Gov’t studying shortened COVID isolation, quarantine periods for fully vaccinated individuals
MANILA, Philippines — The government is looking into shortening of isolation and quarantine periods for individuals fully vaccinated against COVID-19, presidential adviser for COVID-19 response Secretary Vince Dizon said on Monday.
The Inter-Agency Task Force (IATF) on Emerging Infectious Diseases earlier approved the shortened isolation and quarantine periods for fully vaccinated health workers.
“Sa ngayon po, for healthcare workers lang po pero pinag-aaralan na rin po ng ating mga eksperto ang ginagawa sa ibang bansa tulad ng Amerika at Europa na nagpapaiksi ng isolation lalo na para sa mga bakunado na,” Dizon said.
(Currently, for healthcare workers only, but our experts are looking into what other countries like America and Europe are doing, which is shortening the isolation especially for those who are vaccinated.)
“Hopefully po, magkakaroon tayo ng mga pagbabago sa ating mga polisiya sa mga susunod na linggo, pero sa ngayon po, healthcare workers lang po,” he continued.
(Hopefully, we will have changes in our policies next week, but for now, only for healthcare workers.)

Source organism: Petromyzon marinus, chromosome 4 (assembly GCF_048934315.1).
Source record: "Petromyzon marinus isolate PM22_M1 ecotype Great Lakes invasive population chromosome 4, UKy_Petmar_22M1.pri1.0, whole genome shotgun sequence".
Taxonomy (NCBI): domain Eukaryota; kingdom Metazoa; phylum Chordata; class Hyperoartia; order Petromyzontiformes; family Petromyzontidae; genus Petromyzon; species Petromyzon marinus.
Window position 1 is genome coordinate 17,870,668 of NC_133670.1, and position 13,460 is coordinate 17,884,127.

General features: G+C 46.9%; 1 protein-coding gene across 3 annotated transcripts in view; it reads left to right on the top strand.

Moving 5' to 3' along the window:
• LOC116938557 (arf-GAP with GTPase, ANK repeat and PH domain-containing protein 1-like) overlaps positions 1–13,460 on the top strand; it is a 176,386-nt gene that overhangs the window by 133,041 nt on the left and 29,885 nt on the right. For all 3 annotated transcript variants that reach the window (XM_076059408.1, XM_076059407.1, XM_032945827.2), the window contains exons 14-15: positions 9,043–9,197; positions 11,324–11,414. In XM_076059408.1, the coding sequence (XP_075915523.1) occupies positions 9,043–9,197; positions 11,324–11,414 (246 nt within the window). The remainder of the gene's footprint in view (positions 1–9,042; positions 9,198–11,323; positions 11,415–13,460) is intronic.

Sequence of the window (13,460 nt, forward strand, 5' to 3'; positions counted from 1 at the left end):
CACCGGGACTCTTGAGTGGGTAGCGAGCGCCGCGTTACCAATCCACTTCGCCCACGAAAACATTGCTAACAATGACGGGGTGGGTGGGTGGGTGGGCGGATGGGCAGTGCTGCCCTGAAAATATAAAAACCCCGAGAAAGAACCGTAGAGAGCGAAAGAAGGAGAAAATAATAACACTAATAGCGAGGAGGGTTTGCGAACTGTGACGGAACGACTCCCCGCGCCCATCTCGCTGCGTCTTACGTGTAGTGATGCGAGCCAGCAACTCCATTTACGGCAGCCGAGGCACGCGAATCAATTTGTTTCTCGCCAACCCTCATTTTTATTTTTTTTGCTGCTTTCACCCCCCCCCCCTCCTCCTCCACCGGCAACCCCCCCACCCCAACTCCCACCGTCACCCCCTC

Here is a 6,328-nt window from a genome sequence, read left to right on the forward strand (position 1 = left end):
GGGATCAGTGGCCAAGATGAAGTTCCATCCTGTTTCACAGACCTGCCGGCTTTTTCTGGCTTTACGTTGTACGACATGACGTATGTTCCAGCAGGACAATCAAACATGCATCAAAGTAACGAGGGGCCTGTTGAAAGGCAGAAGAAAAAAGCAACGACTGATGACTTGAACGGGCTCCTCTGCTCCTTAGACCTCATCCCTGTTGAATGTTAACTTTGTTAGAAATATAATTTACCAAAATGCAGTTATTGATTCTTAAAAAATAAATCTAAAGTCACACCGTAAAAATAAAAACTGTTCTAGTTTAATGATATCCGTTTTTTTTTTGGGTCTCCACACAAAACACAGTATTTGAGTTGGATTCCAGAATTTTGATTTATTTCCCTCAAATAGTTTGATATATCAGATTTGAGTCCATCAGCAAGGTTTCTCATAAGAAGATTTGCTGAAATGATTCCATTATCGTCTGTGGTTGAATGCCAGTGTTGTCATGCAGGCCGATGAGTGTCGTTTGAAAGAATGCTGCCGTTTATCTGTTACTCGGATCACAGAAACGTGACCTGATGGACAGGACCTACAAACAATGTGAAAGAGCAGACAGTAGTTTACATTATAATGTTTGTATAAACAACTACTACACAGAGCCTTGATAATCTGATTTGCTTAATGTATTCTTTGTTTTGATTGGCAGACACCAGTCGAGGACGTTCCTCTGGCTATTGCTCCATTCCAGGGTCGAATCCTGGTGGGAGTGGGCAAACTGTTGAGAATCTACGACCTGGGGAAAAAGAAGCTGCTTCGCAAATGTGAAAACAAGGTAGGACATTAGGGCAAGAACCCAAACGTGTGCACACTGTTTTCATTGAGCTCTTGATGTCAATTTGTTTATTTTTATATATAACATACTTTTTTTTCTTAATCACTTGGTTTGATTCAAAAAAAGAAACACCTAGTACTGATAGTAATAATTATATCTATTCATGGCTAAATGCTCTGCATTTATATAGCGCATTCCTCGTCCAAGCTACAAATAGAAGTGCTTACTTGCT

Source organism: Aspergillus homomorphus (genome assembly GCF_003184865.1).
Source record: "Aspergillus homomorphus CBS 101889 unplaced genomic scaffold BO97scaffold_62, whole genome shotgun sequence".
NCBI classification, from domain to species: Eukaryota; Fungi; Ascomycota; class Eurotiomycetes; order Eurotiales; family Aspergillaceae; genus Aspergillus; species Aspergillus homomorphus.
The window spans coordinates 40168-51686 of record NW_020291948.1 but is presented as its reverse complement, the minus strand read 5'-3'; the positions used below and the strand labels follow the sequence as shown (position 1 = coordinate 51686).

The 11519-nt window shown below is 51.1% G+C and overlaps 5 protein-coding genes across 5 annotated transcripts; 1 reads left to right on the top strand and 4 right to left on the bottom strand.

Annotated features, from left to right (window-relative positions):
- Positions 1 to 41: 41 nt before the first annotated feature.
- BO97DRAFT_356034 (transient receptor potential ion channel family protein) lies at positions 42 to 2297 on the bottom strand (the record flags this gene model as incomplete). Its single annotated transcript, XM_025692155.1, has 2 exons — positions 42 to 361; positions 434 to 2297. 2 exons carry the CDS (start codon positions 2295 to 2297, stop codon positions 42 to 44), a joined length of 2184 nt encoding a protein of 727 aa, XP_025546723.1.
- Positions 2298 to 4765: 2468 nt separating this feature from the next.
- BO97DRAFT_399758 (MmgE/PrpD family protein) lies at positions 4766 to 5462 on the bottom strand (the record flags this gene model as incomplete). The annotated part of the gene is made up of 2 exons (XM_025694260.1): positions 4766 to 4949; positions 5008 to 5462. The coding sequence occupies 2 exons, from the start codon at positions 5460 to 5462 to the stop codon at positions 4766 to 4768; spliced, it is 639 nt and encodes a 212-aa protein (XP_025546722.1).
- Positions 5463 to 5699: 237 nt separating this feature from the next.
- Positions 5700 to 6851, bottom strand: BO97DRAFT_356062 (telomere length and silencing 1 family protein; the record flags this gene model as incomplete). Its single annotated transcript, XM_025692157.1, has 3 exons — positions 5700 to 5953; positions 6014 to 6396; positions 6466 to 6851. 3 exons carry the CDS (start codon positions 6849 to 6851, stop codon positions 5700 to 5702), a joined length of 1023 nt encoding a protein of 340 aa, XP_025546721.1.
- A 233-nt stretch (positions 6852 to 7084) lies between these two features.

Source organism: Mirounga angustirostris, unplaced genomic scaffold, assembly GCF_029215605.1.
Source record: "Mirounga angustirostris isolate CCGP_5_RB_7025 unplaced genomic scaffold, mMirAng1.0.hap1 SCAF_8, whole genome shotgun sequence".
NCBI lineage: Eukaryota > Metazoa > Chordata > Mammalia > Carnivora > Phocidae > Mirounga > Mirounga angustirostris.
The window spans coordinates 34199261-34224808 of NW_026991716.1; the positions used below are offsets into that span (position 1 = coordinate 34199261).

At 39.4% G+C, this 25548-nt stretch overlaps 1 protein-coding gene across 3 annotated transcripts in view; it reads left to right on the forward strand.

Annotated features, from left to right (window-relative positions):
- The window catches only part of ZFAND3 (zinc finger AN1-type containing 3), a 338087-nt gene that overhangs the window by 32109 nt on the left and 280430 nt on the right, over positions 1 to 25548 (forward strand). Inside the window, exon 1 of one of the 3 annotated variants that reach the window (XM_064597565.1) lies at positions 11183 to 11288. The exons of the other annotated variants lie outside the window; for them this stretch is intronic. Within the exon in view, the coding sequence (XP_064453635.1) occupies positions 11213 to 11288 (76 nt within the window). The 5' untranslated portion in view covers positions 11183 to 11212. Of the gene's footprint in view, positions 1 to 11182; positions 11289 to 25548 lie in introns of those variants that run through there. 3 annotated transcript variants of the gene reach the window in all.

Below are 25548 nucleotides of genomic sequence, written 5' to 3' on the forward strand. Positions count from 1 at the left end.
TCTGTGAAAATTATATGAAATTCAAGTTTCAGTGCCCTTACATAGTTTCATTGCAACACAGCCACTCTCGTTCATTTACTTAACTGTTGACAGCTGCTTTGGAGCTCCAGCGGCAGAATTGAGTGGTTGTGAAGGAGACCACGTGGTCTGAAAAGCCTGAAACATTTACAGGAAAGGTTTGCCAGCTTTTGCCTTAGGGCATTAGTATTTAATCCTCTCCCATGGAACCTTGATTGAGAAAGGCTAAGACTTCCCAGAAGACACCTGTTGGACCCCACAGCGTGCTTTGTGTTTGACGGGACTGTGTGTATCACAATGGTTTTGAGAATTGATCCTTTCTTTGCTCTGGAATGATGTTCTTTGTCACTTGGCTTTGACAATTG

Based on the IATF guidelines, the Hospital Infection Prevention and Control Committees and the Provincial Health Officers may trim the isolation period of fully vaccinated health workers up to five days from 10 days.
Meanwhile, fully immunized health workers who are asymptomatic close contacts of infected individuals may no longer undergo quarantine.
For the general population, however, isolation and quarantine periods remain unchanged, the Department of Health recently said.
The isolation period of COVID-19 patients who are asymptomatic or those with mild to moderate symptoms is 10 days or depending on the advice of the doctor.
COVID-19 patients with severe and critical symptoms, meanwhile, should isolate for 21 days or depending on the advice of the doctor.
Quarantine of close contacts is seven days for fully vaccinated individuals and 14 days for those with incomplete vaccine or without a vaccine.
As of January 9, around 52.3 million individuals in the country are fully vaccinated against COVID-19.
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